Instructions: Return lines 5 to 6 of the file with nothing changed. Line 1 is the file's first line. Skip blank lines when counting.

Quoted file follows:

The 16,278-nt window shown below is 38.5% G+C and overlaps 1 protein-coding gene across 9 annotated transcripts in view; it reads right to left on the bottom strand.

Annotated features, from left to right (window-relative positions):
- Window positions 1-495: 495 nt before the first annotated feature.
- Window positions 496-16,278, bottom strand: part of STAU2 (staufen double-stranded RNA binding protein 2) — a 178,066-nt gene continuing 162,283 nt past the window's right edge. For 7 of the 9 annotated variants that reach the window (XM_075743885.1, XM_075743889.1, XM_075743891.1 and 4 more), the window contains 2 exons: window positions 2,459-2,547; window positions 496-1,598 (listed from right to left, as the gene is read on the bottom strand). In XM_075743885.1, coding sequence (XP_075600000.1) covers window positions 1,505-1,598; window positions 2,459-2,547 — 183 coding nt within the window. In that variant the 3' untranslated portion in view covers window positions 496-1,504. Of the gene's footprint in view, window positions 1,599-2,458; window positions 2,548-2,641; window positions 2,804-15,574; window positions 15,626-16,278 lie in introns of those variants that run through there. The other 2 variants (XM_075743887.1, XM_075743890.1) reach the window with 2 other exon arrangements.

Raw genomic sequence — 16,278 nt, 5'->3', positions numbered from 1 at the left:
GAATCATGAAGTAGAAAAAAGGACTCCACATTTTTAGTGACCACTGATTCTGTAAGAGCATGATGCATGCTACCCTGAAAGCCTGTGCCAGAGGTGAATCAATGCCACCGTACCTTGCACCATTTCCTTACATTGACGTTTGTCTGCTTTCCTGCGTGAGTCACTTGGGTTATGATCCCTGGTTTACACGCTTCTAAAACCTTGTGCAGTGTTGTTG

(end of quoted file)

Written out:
Raw genomic sequence — 16,278 nt, 5'->3', positions numbered from 1 at the left:
GAATCATGAAGTAGAAAAAAGGACTCCACATTTTTAGTGACCACTGATTCTGTAAGAGCATGATGCATGCTACCCTGAAAGCCTGTGCCAGAGGTGAATCAATGCCACCGTACCTTGCACCATTTCCTTACATTGACGTTTGTCTGCTTTCCTGCGTGAGTCACTTGGGTTATGATCCCTGGTTTACACGCTTCTAAAACCTTGTGCAGTGTTGTTG